Never attempt to clean a charged or primed muzzleloading firearm. AN ACCIDENTAL DISCHARGE CAN CAUSE INJURY AND/OR DEATH TO THE SHOOTER OR BYSTANDERS AND DAMAGE TO PROPERTY.
A quick alternative to submerging the barrel in a pail of hot water will be to use Thompson/Center's In-Line Cleaning Kit, sold as an accessory item. This will eliminate the need to remove the barrel, as you will be able to hook up the flush tube and flush bottle directly to the nipple or breech plug as it rests in the stock, even when the gun is scoped. See photo.
In-Line Cleaning Kit in use.
When cleaning the in-line muzzleloader through the muzzle, it does not entail removing the breech plug. However, removing the breech plug should be done at the end of hunting or shooting, prior to storage of the firearm.
Black Powder and Pyrodex are very corrosive, and the residue or fouling left over in the bore after firing your firearm can be very destructive to the steel, causing oxidation, rust, and pitting. Leaving your firearm uncleaned with this fouling present can lead to a ruined firearm.
When using a petroleum based lubricant, the build up of this fouling is much more apparent, and often it is necessary to clean the rifle or pistol between shots. Cleaning between shots will be necessary whether using black powder or Pyrodex. Failure to eliminate this residue will be destructive to the bore if left uncleaned for any length of time.
When using an all natural, non-petroleum based lubricant such as T/C's Natural Lube 1000 Plus Bore Butter, the bore becomes seasoned with use, much like the surface of a cast iron skillet. Fouling is greatly reduced, and as a result it is not necessary to clean between shots, or even immediately after extended firing. The reduction of fouling present and the void of any petroleum combine to eliminate the corrosive effects on the steel. This does not mean that your obligation to clean the firearm after use is eliminated. The use of T/C's Natural Lube 1000 Plus Bore Butter merely eliminates the need to clean between shots as excessive fouling will not build up. You can also delay cleaning after you have shot for at least the duration of your hunting trip without fear of damaging your firearm. You should clean your firearm after use prior to storing it away, and in order that you do not lose the "seasoned" characteristics already imparted to your bore, you should clean it with a non petroleum based cleaner such as T/C's all natural #13 Bore Cleaner. Once a petroleum based solvent is introduced, the "seasoning" process is neutralized, much like washing your cast iron skillet with detergent.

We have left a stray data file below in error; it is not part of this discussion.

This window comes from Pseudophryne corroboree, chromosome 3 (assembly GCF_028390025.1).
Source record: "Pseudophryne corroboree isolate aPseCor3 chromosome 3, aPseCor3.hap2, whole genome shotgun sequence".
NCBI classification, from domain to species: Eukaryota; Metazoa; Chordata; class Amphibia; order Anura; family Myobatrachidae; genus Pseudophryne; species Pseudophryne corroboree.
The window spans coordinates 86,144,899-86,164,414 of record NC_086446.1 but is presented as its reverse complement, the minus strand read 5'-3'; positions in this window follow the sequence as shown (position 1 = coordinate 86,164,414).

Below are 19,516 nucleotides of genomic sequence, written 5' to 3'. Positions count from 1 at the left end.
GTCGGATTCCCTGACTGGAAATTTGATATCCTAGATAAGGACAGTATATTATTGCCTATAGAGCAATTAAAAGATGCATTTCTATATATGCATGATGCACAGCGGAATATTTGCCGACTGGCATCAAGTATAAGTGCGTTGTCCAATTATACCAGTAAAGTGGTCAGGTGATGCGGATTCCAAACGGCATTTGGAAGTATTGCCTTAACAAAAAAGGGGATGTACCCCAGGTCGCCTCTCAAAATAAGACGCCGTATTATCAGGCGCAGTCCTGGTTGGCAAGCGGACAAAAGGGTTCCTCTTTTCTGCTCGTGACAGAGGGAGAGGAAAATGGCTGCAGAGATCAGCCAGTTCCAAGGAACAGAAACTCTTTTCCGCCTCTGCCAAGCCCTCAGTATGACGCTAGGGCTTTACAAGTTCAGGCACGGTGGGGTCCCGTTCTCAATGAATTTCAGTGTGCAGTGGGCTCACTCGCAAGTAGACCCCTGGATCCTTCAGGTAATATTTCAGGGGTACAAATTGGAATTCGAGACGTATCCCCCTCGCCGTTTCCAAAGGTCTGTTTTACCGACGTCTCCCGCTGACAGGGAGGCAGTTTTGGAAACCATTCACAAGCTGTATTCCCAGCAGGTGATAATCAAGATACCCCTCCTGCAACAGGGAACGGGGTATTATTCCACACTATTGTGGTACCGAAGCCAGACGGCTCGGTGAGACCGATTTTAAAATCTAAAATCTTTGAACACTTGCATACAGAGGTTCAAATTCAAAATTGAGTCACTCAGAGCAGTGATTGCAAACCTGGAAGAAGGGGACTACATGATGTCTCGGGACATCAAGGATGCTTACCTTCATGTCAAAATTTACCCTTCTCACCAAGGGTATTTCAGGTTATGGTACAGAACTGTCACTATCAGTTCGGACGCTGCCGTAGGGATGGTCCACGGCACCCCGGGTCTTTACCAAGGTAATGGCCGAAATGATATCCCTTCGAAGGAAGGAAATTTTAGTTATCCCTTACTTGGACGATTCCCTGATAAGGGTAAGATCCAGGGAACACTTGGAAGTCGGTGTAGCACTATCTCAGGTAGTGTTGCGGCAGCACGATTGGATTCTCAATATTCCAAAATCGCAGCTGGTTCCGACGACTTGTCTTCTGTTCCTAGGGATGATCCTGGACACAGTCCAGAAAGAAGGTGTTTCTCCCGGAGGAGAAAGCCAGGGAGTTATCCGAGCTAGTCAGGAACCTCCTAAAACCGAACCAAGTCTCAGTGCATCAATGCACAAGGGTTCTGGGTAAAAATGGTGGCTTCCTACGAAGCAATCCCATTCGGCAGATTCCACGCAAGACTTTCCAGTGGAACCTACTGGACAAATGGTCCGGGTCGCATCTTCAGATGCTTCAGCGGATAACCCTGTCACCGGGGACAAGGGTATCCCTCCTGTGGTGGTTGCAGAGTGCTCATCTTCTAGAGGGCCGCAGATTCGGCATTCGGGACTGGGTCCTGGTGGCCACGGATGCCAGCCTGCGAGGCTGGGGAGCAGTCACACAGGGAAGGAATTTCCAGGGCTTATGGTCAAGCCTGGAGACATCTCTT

Often, when using petroleum based lubricants, consecutive shots with black powder will produce shot-to-shot increases in pressure with the build up of fouling. This will greatly affect accuracy. Eventually, (if not cleaned) the muzzleloading firearm will become impossible to load properly. Driven part way down the bore and blocked by powder fouling, the projectile will hang up and refuse to budge further.
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